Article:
WOW what a loaded question. That is almost like asking what your favorite color is. I have many .22s from the marlin 39A to Benchrest rigs. I shot BR a little and have a sporter and 10.5# gun built on the Sako action. Both have Lilja bbl and Stith stocks. I have a 17m2 Lilja as well. I LOVE the fact I can change the bbls out as I see fit. I can turn my sporter BR rig into one nasty squirrel gun with the HM2 barrel. I just change out the stock and barrel and off to the woods we go. There are MANY manufacturers that make an incredible .22. check out rimfirecentral.com as well as benchrest.com. I bought my first BR rig used and would never look back. Tim Mcwhorter built it when he was doing rimfire guns. Although I don't have the money for the matches anymore, it sure is fun to shoot. I have made many a person a believer in the inherent accuracy of the .22. We regularly shoot live flies off of the backer board at the range with those lilja bbls. I wouldn't hesitate to buy a used gun particularly with one you can change the barrels out at will. If you are really planning on shooting over and out to 100 yds I would consider one of the upper lines. All will shoot but the Suhl, Sako, and Anchutz will probably out the rest in the accuracy dept. Remember at 100 yds with a rimfire the wind reading plays a large factor in your ability to take that target. No you do not have to have the super expensive rigs but had I started with the Sako, I would only own 2 .22s and not about a dozen
Good buy on the mkII, you'll love it. My Dad shots the same gun and loves it. I bought a CZ 452 Military trainer last summer (my ruger couldn't keep up with the MkII even with a target barrel) Now my Dad is looking at CZs. They shoot the same at 50-100 but the CZ stays tighter at 150-200. The nice thing about the CZ is that it will keep up with the Anchutz at any range and seems to be way less picky about ammo. As far as bang for the buck, you've definately got a winner.
I love my Anschutz, it is an extremely competitive rifle. The stock is very adjustable, and as anyone who has shot a supermatch, the trigger is like nothing else. Walther is another name I haven't seen mentioned that makes phenominal .22 rimfire rifles. At a much lower cost, CMP sells unused military surplus Kimber's that look very nice for $600. All of these would make great options for shooting long range with a rimfire. They are not lightweight squirrel guns though. My Anschutz weighs about 15lbs without scope. Knowing what you are looking to accomplish might help guide you better. I have no firsthand experience, but have heard great things about the savages which have already been mentioned, but that is a much lighter weapon.Heavy is steady. Another lightweight that I just came accross that had a heavier barrel on it is the Browning Tbolt. My local Gander Mounatain had one used for around $400 and it was a gorgeous rifle with a very unique action. Hope this helps.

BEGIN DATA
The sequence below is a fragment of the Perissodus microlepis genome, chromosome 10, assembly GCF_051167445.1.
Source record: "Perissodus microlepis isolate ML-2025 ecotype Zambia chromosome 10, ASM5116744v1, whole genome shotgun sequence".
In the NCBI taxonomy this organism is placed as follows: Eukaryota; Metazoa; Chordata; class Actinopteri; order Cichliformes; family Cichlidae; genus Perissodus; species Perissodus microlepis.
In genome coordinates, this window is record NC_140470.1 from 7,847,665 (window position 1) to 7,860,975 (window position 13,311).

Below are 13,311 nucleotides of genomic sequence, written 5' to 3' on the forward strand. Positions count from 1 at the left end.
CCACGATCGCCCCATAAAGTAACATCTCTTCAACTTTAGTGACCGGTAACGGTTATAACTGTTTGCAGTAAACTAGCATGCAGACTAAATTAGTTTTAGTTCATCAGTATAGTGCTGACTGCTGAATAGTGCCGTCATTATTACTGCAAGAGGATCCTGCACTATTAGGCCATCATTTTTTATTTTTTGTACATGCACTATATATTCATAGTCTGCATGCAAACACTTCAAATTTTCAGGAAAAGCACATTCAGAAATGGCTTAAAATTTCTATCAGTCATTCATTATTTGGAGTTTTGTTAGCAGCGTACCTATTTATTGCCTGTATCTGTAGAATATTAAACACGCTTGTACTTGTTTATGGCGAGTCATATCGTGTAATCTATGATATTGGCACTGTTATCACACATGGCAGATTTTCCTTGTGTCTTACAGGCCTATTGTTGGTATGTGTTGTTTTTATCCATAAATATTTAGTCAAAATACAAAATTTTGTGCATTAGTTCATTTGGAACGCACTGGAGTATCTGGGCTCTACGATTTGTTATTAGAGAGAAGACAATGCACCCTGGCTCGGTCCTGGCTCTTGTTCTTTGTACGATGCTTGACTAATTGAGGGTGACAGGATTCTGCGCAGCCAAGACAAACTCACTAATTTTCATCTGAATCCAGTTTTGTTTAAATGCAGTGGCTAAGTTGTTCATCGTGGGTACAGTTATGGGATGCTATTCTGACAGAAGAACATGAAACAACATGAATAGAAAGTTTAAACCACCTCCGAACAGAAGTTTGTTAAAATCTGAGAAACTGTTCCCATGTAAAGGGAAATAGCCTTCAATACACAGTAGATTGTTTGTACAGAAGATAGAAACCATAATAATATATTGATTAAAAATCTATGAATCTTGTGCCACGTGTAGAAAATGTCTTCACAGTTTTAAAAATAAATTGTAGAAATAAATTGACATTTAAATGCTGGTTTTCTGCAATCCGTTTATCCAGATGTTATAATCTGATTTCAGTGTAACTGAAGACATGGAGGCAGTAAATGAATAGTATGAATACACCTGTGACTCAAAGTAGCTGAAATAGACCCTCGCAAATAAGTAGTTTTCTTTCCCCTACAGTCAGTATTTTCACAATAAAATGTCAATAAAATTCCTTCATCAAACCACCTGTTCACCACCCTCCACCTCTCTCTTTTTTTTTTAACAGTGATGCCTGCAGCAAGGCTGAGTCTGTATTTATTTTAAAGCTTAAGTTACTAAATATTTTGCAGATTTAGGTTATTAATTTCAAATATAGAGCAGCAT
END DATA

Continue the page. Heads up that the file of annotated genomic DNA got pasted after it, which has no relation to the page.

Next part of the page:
CZ, period. Shoots great right out of the box. If you want to tinker and spend money needlessly for accessories and aftermarket barrels, triggers etc. then by all means buy a Ruger 10/22 . I don't think I can give my honest opinion here on the 10/22 without breaking forum rules, if you get my drift. Take a trip to rimfirecentral.com. More info for the rimfire enthusiast there than any other internet site.
Ok, somebody's got to do it! Not only are there several companies that make them, but there are several companies that MADE them as well. Accuracy out to 100 is a thing of beauty from a rimfire, some are lucky enough to have a doorstop that will do it all day with whatever it is fed, and just as likley to have a bench queen that insists on a steady diet of Gold Medal whatever to shoot just a bit better than average. Allthough nothing is certain, it is hard to go wrong with the bolt guns that are already classics, and at the risk of competing with a new bidder in the future, because i don't have enough of them already, I would say that a few of the classics would satisfy most users if they put em to use. The Winchester 69 is a grand rifle, clip fed, 5 or 10 round, the 72A is a thing of beauty with a tube magazine, and in the Remington's you have the 511 with the clip, and 512 with the tube. Truley classic rifles and any of them should do all that can be expected from a rimfire, especially if the majority of shooting will be with whatever ammo was available, and from an unsupported shooting position, these fine classics will make believers of most. Just my two cents though. Hoep you find what you are looking for.
I like tube feed rifle's. They load easier, feed well, and hold 14 to 17 rounds. I had a Marlin and an old Mossberg. Accurate little boogers.
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